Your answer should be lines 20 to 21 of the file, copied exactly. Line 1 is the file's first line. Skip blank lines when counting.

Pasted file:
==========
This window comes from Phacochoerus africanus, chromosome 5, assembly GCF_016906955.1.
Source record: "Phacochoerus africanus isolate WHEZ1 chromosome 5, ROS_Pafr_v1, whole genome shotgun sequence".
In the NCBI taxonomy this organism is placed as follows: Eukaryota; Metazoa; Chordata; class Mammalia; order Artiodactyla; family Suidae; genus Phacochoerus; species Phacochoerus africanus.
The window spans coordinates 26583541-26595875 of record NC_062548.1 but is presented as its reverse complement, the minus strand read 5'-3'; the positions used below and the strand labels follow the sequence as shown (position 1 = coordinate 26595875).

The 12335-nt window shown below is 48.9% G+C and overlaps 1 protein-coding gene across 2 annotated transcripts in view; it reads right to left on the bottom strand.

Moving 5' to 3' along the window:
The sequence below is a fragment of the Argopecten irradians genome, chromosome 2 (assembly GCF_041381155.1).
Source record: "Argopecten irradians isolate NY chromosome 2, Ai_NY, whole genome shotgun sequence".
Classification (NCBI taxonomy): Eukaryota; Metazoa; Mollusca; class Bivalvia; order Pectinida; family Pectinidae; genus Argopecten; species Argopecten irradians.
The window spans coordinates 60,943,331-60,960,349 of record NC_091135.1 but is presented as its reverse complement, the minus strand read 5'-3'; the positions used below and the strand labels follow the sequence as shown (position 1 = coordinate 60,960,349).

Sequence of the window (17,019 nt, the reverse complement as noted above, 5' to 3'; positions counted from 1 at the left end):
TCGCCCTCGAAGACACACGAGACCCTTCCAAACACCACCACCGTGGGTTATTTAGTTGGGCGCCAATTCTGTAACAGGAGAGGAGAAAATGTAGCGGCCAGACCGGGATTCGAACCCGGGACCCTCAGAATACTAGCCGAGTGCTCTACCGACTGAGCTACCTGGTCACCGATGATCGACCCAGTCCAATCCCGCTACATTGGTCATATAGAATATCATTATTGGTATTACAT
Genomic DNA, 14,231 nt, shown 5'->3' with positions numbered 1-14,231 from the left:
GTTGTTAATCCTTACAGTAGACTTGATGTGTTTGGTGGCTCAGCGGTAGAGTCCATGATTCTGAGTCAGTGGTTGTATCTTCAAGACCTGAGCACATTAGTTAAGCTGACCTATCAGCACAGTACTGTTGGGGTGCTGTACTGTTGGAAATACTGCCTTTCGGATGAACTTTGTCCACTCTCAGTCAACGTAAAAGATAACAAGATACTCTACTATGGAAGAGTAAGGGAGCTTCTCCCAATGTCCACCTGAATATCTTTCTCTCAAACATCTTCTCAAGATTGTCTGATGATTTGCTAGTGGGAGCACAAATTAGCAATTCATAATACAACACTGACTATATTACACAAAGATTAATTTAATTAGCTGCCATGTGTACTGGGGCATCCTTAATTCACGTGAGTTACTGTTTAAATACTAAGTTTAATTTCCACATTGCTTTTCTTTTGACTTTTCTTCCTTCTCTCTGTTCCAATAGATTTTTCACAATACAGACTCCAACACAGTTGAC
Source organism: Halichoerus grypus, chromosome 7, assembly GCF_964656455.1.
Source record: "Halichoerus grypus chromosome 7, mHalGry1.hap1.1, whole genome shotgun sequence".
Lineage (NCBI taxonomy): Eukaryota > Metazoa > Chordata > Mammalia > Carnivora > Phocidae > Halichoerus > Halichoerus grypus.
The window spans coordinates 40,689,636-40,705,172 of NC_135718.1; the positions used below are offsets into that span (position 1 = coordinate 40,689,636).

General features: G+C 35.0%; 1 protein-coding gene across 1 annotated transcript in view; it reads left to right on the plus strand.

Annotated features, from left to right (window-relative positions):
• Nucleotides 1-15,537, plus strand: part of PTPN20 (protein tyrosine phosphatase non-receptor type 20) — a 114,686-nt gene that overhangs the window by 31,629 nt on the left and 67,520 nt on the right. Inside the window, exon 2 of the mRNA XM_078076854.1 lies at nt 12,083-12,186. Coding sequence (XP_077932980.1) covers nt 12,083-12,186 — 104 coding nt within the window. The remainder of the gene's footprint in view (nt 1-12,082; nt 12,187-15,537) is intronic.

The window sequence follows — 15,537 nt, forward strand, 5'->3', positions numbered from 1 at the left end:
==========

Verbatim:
Annotated features, from left to right (window-relative positions):
• Nucleotides 1-15,537, plus strand: part of PTPN20 (protein tyrosine phosphatase non-receptor type 20) — a 114,686-nt gene that overhangs the window by 31,629 nt on the left and 67,520 nt on the right. Inside the window, exon 2 of the mRNA XM_078076854.1 lies at nt 12,083-12,186. Coding sequence (XP_077932980.1) covers nt 12,083-12,186 — 104 coding nt within the window. The remainder of the gene's footprint in view (nt 1-12,082; nt 12,187-15,537) is intronic.